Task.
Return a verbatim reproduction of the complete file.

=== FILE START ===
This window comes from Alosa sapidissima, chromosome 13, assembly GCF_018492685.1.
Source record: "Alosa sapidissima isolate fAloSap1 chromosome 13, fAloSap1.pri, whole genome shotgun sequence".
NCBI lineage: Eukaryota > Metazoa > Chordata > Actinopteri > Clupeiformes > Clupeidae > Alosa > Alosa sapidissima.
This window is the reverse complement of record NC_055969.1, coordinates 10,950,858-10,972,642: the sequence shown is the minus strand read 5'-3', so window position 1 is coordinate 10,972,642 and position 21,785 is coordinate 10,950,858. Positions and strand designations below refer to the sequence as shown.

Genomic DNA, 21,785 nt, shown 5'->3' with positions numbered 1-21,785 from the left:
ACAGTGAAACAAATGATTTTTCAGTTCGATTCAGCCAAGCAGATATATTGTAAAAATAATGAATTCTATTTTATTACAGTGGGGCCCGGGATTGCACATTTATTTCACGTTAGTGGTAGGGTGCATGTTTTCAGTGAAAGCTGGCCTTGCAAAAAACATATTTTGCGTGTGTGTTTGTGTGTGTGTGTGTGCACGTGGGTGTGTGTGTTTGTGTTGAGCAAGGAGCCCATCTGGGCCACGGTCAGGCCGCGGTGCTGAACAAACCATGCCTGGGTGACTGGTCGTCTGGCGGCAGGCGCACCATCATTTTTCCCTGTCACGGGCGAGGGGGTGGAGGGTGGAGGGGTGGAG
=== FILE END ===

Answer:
This window comes from Alosa sapidissima, chromosome 13, assembly GCF_018492685.1.
Source record: "Alosa sapidissima isolate fAloSap1 chromosome 13, fAloSap1.pri, whole genome shotgun sequence".
NCBI lineage: Eukaryota > Metazoa > Chordata > Actinopteri > Clupeiformes > Clupeidae > Alosa > Alosa sapidissima.
This window is the reverse complement of record NC_055969.1, coordinates 10,950,858-10,972,642: the sequence shown is the minus strand read 5'-3', so window position 1 is coordinate 10,972,642 and position 21,785 is coordinate 10,950,858. Positions and strand designations below refer to the sequence as shown.

Genomic DNA, 21,785 nt, shown 5'->3' with positions numbered 1-21,785 from the left:
ACAGTGAAACAAATGATTTTTCAGTTCGATTCAGCCAAGCAGATATATTGTAAAAATAATGAATTCTATTTTATTACAGTGGGGCCCGGGATTGCACATTTATTTCACGTTAGTGGTAGGGTGCATGTTTTCAGTGAAAGCTGGCCTTGCAAAAAACATATTTTGCGTGTGTGTTTGTGTGTGTGTGTGTGCACGTGGGTGTGTGTGTTTGTGTTGAGCAAGGAGCCCATCTGGGCCACGGTCAGGCCGCGGTGCTGAACAAACCATGCCTGGGTGACTGGTCGTCTGGCGGCAGGCGCACCATCATTTTTCCCTGTCACGGGCGAGGGGGTGGAGGGTGGAGGGGTGGAG